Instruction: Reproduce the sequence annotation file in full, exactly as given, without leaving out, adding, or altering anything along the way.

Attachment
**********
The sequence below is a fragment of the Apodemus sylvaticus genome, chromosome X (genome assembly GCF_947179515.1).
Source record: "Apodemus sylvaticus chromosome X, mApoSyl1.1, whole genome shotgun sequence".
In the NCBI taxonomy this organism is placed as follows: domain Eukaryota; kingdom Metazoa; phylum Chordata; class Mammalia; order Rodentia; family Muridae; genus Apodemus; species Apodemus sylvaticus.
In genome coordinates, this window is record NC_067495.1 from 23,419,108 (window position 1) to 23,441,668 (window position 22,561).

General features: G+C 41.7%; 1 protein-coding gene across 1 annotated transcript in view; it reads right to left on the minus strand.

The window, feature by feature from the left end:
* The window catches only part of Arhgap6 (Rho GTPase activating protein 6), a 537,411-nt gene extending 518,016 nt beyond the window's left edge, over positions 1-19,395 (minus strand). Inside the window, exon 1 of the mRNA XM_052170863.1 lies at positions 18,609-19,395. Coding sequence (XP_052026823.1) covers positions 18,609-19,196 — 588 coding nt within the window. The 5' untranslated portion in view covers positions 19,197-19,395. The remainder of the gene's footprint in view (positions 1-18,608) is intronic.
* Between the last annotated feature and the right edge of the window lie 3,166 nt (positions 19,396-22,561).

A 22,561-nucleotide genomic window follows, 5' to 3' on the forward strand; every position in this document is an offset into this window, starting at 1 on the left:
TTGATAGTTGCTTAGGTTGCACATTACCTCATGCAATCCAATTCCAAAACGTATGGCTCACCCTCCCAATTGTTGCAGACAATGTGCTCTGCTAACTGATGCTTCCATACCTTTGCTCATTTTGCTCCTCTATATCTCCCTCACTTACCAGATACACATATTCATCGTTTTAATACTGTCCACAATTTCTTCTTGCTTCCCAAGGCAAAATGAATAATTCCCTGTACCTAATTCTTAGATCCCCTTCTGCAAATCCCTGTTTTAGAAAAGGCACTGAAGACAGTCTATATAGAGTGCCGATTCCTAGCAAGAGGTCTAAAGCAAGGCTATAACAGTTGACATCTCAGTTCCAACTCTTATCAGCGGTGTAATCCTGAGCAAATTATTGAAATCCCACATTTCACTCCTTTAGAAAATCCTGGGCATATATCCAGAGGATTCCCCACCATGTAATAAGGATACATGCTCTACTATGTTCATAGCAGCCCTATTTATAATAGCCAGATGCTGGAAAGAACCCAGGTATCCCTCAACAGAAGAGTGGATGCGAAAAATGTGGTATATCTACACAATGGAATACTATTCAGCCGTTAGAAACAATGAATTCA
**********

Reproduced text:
The sequence below is a fragment of the Apodemus sylvaticus genome, chromosome X (genome assembly GCF_947179515.1).
Source record: "Apodemus sylvaticus chromosome X, mApoSyl1.1, whole genome shotgun sequence".
In the NCBI taxonomy this organism is placed as follows: domain Eukaryota; kingdom Metazoa; phylum Chordata; class Mammalia; order Rodentia; family Muridae; genus Apodemus; species Apodemus sylvaticus.
In genome coordinates, this window is record NC_067495.1 from 23,419,108 (window position 1) to 23,441,668 (window position 22,561).

General features: G+C 41.7%; 1 protein-coding gene across 1 annotated transcript in view; it reads right to left on the minus strand.

The window, feature by feature from the left end:
* The window catches only part of Arhgap6 (Rho GTPase activating protein 6), a 537,411-nt gene extending 518,016 nt beyond the window's left edge, over positions 1-19,395 (minus strand). Inside the window, exon 1 of the mRNA XM_052170863.1 lies at positions 18,609-19,395. Coding sequence (XP_052026823.1) covers positions 18,609-19,196 — 588 coding nt within the window. The 5' untranslated portion in view covers positions 19,197-19,395. The remainder of the gene's footprint in view (positions 1-18,608) is intronic.
* Between the last annotated feature and the right edge of the window lie 3,166 nt (positions 19,396-22,561).

A 22,561-nucleotide genomic window follows, 5' to 3' on the forward strand; every position in this document is an offset into this window, starting at 1 on the left:
TTGATAGTTGCTTAGGTTGCACATTACCTCATGCAATCCAATTCCAAAACGTATGGCTCACCCTCCCAATTGTTGCAGACAATGTGCTCTGCTAACTGATGCTTCCATACCTTTGCTCATTTTGCTCCTCTATATCTCCCTCACTTACCAGATACACATATTCATCGTTTTAATACTGTCCACAATTTCTTCTTGCTTCCCAAGGCAAAATGAATAATTCCCTGTACCTAATTCTTAGATCCCCTTCTGCAAATCCCTGTTTTAGAAAAGGCACTGAAGACAGTCTATATAGAGTGCCGATTCCTAGCAAGAGGTCTAAAGCAAGGCTATAACAGTTGACATCTCAGTTCCAACTCTTATCAGCGGTGTAATCCTGAGCAAATTATTGAAATCCCACATTTCACTCCTTTAGAAAATCCTGGGCATATATCCAGAGGATTCCCCACCATGTAATAAGGATACATGCTCTACTATGTTCATAGCAGCCCTATTTATAATAGCCAGATGCTGGAAAGAACCCAGGTATCCCTCAACAGAAGAGTGGATGCGAAAAATGTGGTATATCTACACAATGGAATACTATTCAGCCGTTAGAAACAATGAATTCA